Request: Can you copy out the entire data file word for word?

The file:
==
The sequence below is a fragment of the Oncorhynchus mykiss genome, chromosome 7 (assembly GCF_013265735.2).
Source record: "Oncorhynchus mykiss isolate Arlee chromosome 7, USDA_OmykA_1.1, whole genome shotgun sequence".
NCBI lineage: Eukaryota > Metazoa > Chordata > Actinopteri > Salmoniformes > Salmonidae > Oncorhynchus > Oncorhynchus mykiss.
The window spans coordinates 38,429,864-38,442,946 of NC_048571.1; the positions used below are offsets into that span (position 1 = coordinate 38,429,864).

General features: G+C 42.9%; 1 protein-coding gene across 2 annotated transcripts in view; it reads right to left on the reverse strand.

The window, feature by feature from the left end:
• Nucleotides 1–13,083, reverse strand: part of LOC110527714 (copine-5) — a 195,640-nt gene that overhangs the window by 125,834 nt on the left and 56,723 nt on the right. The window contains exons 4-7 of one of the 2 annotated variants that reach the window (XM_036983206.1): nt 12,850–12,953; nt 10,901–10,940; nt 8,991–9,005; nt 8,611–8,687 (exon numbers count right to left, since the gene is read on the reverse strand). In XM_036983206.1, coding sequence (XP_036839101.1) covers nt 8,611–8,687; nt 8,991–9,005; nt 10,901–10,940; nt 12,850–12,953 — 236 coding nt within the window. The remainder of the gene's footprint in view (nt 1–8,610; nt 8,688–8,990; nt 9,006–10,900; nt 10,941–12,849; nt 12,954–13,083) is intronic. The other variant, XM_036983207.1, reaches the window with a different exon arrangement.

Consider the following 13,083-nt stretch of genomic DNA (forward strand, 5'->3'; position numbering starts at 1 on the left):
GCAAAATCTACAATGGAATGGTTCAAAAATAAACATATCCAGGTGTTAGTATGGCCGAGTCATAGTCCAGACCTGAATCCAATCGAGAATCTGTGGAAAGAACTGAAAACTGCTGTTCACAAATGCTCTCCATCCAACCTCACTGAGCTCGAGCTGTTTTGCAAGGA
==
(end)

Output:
The sequence below is a fragment of the Oncorhynchus mykiss genome, chromosome 7 (assembly GCF_013265735.2).
Source record: "Oncorhynchus mykiss isolate Arlee chromosome 7, USDA_OmykA_1.1, whole genome shotgun sequence".
NCBI lineage: Eukaryota > Metazoa > Chordata > Actinopteri > Salmoniformes > Salmonidae > Oncorhynchus > Oncorhynchus mykiss.
The window spans coordinates 38,429,864-38,442,946 of NC_048571.1; the positions used below are offsets into that span (position 1 = coordinate 38,429,864).

General features: G+C 42.9%; 1 protein-coding gene across 2 annotated transcripts in view; it reads right to left on the reverse strand.

The window, feature by feature from the left end:
• Nucleotides 1–13,083, reverse strand: part of LOC110527714 (copine-5) — a 195,640-nt gene that overhangs the window by 125,834 nt on the left and 56,723 nt on the right. The window contains exons 4-7 of one of the 2 annotated variants that reach the window (XM_036983206.1): nt 12,850–12,953; nt 10,901–10,940; nt 8,991–9,005; nt 8,611–8,687 (exon numbers count right to left, since the gene is read on the reverse strand). In XM_036983206.1, coding sequence (XP_036839101.1) covers nt 8,611–8,687; nt 8,991–9,005; nt 10,901–10,940; nt 12,850–12,953 — 236 coding nt within the window. The remainder of the gene's footprint in view (nt 1–8,610; nt 8,688–8,990; nt 9,006–10,900; nt 10,941–12,849; nt 12,954–13,083) is intronic. The other variant, XM_036983207.1, reaches the window with a different exon arrangement.

Consider the following 13,083-nt stretch of genomic DNA (forward strand, 5'->3'; position numbering starts at 1 on the left):
GCAAAATCTACAATGGAATGGTTCAAAAATAAACATATCCAGGTGTTAGTATGGCCGAGTCATAGTCCAGACCTGAATCCAATCGAGAATCTGTGGAAAGAACTGAAAACTGCTGTTCACAAATGCTCTCCATCCAACCTCACTGAGCTCGAGCTGTTTTGCAAGGA